Gaming as a way to solve the world’s problems? People getting smarter, building confidence, and enhancing critical life skills by engaging in virtual realities? Prior to the articles and TED Talk (by Jane McGonigal) that I read/viewed for this week’s class I would never have thought those concepts made much sense. However, that ill-informed, previously conceived notion has now completely drifted by the wayside!
As a former biologist, I very much appreciated—and related to—the science analogies James Gee provided in his piece on Good Video Games and Good Learning. I loved his comparison of what is learned in video gaming and what is learned in biology:
“…Just as what you learn when you learn to play a good video game is how to play the game, so too, what you learn when you learn biology should be how to play that game.”
This made the real-life application of skills acquired through game playing so much clearer to me. In any realm, whether game worlds, science, arts, literature, or the like, there are a set of rules that you must not only abide by but become an expert in. I also found several very interesting similarities between the field of gaming and the field of education. For instance, Gee references a player’s “regime of confidence” which correlates to level of play. In order to keep gamers enthralled and committed, good games stay within, but at the outer edge of a player’s skill level. This concept precisely parallels the “zone of proximal development” that we refer to in education. From forming identities to forging interactive relationships to risk-taking for the sake of progression and success, the characteristics of the gaming world resonate strongly with our goals for high leverage practices in education! The implications of taking a game-like approach to the way in which we create classrooms and curriculum seem endlessly optimistic.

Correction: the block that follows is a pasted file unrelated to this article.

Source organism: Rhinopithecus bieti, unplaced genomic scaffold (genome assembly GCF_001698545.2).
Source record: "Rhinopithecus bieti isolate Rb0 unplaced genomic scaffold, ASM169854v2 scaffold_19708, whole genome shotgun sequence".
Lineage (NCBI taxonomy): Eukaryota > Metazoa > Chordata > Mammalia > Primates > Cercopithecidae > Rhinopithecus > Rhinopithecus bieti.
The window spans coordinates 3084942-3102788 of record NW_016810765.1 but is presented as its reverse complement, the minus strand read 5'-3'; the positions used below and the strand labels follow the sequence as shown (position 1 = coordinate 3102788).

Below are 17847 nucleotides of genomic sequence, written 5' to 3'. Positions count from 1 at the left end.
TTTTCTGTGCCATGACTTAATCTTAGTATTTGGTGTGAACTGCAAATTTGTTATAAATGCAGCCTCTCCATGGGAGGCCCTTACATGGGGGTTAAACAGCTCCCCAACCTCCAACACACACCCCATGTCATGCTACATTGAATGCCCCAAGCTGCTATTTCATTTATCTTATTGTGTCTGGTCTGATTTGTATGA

Continuing on that sentiment, Jane McGonigal’s TED Talk truly blew me away. I was completely captivated by her passion for creating a society that embraces good gaming as a catalyst for making our world a better place. Perhaps its lofty, perhaps its unrealistic…but, if by jumping feet-first into the gaming domain we could actually promote a civilization of “super-empowered, hopeful individuals” who are committed to embarking on “epic adventures” to solve the greatest real-world problems of our time, then I say it’s worth one heck of a shot!